All across the country today, churches are handing out flowers to mothers in honor of Mother’s Day. And all across the country, women stand at the doors of those Christ-dwellings, trembling.
They are the women who yelled at their children just five minutes before.
They are the women who conceived but never bore.
They are the women who feel their motherhood is trapped inside where no one can see it.
They are the women who fought for a child and lost.
They are the women became mothers in their bodies before their hearts were ready.
They are the women who do not love motherhood.
They are the women who long for motherhood.
Long ago, when someone pondered the good and lofty calling of motherhood, she could not know that declaring a national holiday to celebrate maternity would end up being such a nasty business. After all, everyone has a mother.
Yet not everyone is a mother.
Suit-clad ushers stand at church doors with buckets of roses to thrust at the women who come in with a gaggle of children, but they cannot know the depths of motherhood in the hearts of the women who come in alone.
This one suffered a miscarriage just the month before.
This one is putting part of her paycheck aside every month for an adoption that may never happen.
This one has put more miles on her car and gotten more invasive exams than any woman ever should just to find out why.
This one hugs neighbor kids whose own mother cannot be bothered.
This one struggles to be the mother she knows she needs to be, even though she feels the weight of failure night after night when the kids are in bed and she relives the day.
This one knows she is a mother, and she knows she is not a mother, all at once.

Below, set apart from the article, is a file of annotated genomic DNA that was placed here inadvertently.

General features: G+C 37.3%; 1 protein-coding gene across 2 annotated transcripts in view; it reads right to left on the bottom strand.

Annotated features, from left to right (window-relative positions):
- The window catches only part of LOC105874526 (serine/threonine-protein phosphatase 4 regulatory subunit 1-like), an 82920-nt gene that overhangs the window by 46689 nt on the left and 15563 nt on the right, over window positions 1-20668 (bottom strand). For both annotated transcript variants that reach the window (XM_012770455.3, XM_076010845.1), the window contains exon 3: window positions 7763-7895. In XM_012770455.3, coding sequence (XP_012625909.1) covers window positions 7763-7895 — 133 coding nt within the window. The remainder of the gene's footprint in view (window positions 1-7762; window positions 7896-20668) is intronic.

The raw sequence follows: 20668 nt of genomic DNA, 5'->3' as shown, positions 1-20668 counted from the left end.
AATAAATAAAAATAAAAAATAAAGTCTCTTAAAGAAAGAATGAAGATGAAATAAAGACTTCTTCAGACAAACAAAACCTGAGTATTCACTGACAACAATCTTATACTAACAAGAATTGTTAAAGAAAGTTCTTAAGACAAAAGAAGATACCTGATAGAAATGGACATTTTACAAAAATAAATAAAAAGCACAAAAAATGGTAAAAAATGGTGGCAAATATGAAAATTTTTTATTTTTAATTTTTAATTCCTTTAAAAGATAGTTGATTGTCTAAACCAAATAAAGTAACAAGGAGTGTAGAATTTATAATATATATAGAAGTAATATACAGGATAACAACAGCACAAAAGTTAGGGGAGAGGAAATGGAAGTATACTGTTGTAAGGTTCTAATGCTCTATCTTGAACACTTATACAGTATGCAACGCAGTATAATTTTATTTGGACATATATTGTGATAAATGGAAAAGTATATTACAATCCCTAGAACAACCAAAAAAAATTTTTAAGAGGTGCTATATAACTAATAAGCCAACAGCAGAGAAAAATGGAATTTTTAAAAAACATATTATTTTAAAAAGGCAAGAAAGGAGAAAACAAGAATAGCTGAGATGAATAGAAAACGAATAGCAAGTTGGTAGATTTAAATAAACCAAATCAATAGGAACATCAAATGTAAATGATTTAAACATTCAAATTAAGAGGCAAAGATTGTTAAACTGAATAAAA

It is a beautiful, nasty business the way God created women to mother. He wove the threads in so tight, they pull and rip and ache sometimes, especially when some women are clothed in motherhood, and others are half-naked and clinging to rags.
Women, we are mothers; we are not mothers. All of us.
All across the country, the church doors are open and meager roses try to distinguish which is which. Only it cannot be done. If motherhood was nothing more than a biological distinction, it might be easier.
But motherhood is so much more than pregnancy. It is so much more than birth. It is even more than sheer emotional attachment. It is all of it and none of it all at once, and just as soon as you think you have it all figured out, another mother comes along and messes up all the algorithm.
So who gets a rose?
You who have borne children.
You who have nurtured children.
You who have lost children.
You who love children and you who want to love them more.
Take the rose.
Reach out your hand, not with trembling fear of judgment but with bold confidence that the God who made you made you to mother, whether you bore those babies in your body or not. Take the rose because mothering children is so much more than procreation. Take the rose because it is procreation.
Take the rose because you are a mother.
Take it because you are not yet the mother you want to be.
Take it because motherhood is more than a becoming. It is a being, and you can be a mother long before you have children, and you can not be a mother for a long time after.
It is a beautiful, nasty business, motherhood.
But if God wove motherhood into you, it was because He chose you for it. He is the one who determines your motherhood. Not a baby. Not a rose.
And He is not bothered in the least if your motherhood defies convention. He is big enough to glory in a motherhood that is messy. He is big enough to bless a motherhood that is barren. He is big enough to rejoice in a motherhood that plays out on a stage only He can see.
If He put within you a heart for children and whispered “Mother” into your ear, then it is done. It cannot be undone by any force on this earth.
You are a mother.
Take the rose.
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